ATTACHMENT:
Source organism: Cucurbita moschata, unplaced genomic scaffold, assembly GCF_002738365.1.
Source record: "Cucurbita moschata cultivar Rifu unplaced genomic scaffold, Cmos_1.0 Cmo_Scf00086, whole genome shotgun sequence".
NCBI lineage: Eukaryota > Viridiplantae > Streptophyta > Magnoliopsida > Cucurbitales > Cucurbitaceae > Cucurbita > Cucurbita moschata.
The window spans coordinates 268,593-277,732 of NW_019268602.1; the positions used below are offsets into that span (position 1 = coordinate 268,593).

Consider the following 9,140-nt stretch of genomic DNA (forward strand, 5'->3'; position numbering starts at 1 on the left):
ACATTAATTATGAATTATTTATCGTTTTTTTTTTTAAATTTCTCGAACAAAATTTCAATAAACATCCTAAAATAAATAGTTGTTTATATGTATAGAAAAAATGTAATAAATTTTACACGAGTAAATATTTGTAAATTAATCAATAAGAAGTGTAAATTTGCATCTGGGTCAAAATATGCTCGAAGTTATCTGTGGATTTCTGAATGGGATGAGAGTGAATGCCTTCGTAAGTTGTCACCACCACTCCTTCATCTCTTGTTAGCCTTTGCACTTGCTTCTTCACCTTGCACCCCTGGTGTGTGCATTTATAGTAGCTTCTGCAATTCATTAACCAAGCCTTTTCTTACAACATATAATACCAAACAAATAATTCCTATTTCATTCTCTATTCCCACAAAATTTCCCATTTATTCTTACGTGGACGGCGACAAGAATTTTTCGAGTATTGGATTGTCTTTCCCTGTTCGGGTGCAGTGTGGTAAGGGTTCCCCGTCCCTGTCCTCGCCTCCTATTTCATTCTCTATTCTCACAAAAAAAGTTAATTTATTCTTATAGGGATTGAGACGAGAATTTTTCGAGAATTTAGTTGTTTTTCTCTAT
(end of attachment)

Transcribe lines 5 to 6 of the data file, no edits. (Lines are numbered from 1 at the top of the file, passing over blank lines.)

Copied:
Consider the following 9,140-nt stretch of genomic DNA (forward strand, 5'->3'; position numbering starts at 1 on the left):
ACATTAATTATGAATTATTTATCGTTTTTTTTTTTAAATTTCTCGAACAAAATTTCAATAAACATCCTAAAATAAATAGTTGTTTATATGTATAGAAAAAATGTAATAAATTTTACACGAGTAAATATTTGTAAATTAATCAATAAGAAGTGTAAATTTGCATCTGGGTCAAAATATGCTCGAAGTTATCTGTGGATTTCTGAATGGGATGAGAGTGAATGCCTTCGTAAGTTGTCACCACCACTCCTTCATCTCTTGTTAGCCTTTGCACTTGCTTCTTCACCTTGCACCCCTGGTGTGTGCATTTATAGTAGCTTCTGCAATTCATTAACCAAGCCTTTTCTTACAACATATAATACCAAACAAATAATTCCTATTTCATTCTCTATTCCCACAAAATTTCCCATTTATTCTTACGTGGACGGCGACAAGAATTTTTCGAGTATTGGATTGTCTTTCCCTGTTCGGGTGCAGTGTGGTAAGGGTTCCCCGTCCCTGTCCTCGCCTCCTATTTCATTCTCTATTCTCACAAAAAAAGTTAATTTATTCTTATAGGGATTGAGACGAGAATTTTTCGAGAATTTAGTTGTTTTTCTCTAT